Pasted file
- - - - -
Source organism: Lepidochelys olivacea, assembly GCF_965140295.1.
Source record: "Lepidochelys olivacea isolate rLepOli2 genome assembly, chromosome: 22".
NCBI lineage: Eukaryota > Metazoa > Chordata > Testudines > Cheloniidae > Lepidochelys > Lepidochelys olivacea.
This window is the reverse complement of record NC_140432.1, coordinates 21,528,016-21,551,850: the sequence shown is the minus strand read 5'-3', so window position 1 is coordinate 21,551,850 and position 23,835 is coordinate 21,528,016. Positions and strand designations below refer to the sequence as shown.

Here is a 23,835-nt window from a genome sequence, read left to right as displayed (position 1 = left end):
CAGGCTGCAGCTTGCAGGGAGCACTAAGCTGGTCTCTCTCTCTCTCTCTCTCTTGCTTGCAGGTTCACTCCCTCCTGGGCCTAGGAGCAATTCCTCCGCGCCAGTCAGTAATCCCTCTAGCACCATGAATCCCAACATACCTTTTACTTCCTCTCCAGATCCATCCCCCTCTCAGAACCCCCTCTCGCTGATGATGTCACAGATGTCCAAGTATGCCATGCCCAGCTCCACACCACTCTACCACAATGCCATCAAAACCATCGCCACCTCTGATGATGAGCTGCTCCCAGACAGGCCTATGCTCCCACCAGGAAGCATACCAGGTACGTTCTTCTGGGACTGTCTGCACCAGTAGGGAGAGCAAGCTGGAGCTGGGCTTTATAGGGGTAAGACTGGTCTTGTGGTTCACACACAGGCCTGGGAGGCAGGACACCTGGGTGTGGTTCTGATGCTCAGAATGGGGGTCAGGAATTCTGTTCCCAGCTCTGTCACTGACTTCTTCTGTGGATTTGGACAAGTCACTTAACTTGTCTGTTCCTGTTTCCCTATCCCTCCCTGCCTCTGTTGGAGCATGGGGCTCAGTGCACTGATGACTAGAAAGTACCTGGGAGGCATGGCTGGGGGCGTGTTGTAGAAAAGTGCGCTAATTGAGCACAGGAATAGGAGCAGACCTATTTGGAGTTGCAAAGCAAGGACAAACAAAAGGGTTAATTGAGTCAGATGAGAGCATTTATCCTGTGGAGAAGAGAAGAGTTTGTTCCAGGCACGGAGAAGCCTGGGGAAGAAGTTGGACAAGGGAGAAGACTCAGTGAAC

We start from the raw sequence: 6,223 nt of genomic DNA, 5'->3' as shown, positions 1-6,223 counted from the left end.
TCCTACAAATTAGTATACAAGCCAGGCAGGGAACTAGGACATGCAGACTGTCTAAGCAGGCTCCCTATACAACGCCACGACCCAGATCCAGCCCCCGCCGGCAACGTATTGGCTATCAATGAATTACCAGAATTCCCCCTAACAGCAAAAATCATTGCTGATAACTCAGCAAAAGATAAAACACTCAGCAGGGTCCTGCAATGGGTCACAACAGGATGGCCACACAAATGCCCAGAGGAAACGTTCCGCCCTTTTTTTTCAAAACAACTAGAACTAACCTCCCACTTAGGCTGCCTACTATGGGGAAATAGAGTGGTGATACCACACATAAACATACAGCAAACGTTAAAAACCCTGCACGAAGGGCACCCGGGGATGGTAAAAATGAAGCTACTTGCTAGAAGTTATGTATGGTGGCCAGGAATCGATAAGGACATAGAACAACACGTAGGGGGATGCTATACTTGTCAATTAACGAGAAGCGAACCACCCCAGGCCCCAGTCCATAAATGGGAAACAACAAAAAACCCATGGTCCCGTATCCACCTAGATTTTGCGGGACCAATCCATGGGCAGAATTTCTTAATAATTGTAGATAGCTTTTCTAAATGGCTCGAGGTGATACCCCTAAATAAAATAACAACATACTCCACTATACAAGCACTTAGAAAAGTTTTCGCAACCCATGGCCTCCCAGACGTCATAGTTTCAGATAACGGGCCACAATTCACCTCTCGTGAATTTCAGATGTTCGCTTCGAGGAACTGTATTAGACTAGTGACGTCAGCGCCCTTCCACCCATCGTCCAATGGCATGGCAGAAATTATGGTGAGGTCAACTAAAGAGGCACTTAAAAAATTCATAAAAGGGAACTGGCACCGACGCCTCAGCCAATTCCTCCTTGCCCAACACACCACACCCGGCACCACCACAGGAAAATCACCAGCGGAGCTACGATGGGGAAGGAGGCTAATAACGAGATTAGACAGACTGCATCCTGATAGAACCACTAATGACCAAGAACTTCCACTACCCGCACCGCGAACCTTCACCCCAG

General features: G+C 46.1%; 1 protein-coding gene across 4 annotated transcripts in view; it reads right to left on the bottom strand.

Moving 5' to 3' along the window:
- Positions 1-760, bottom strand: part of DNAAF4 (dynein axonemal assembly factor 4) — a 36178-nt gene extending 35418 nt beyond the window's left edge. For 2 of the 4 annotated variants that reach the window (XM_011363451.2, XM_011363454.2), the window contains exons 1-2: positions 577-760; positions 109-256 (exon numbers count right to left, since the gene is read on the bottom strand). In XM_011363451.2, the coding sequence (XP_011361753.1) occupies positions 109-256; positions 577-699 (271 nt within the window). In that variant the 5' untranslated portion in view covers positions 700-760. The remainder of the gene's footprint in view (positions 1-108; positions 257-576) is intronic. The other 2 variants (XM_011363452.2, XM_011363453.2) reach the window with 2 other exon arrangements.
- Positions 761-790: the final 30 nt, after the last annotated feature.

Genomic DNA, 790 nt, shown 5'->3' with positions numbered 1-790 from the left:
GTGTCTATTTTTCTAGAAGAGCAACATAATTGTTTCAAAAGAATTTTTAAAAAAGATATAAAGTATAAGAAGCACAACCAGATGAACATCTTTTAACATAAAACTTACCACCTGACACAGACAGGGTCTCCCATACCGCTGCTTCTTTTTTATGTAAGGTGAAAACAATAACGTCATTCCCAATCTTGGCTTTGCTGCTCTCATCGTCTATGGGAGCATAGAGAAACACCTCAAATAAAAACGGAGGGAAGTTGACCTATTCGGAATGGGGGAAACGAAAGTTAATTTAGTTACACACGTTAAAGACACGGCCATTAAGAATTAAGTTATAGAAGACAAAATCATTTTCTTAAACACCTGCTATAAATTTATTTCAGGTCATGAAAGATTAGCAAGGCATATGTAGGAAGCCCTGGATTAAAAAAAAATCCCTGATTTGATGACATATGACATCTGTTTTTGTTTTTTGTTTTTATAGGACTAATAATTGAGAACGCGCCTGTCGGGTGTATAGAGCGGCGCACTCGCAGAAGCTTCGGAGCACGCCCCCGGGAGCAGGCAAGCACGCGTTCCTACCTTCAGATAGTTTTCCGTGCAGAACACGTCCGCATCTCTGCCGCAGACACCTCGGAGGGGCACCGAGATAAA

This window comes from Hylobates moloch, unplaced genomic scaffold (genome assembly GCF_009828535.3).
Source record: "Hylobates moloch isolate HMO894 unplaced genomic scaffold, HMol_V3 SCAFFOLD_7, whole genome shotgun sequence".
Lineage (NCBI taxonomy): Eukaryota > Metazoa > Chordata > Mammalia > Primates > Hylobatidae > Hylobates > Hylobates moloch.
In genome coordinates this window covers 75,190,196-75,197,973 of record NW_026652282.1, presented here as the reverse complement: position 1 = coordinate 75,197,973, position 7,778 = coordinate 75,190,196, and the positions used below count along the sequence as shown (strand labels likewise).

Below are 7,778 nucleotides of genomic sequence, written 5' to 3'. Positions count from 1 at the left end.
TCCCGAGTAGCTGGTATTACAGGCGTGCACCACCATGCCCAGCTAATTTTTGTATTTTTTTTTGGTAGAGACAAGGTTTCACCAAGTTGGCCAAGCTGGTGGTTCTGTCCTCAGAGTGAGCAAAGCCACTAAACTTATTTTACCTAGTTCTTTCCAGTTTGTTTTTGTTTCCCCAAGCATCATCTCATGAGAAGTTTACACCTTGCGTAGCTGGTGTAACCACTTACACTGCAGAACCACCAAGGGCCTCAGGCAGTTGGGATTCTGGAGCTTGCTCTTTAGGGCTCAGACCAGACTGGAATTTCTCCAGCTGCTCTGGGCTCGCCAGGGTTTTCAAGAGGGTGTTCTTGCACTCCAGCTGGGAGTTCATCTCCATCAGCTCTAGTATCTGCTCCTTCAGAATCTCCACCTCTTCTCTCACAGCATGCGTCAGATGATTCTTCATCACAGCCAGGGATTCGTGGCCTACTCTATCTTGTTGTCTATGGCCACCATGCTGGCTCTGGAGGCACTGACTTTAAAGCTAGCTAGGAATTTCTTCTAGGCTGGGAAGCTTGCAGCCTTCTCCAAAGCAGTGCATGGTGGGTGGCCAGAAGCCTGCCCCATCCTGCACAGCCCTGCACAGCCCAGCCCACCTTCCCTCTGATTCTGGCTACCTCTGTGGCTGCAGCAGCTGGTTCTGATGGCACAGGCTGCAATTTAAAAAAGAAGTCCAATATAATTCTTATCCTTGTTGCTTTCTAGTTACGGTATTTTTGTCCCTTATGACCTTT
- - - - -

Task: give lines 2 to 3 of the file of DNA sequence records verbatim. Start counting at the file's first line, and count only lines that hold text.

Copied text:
Source record: "Lepidochelys olivacea isolate rLepOli2 genome assembly, chromosome: 22".
NCBI lineage: Eukaryota > Metazoa > Chordata > Testudines > Cheloniidae > Lepidochelys > Lepidochelys olivacea.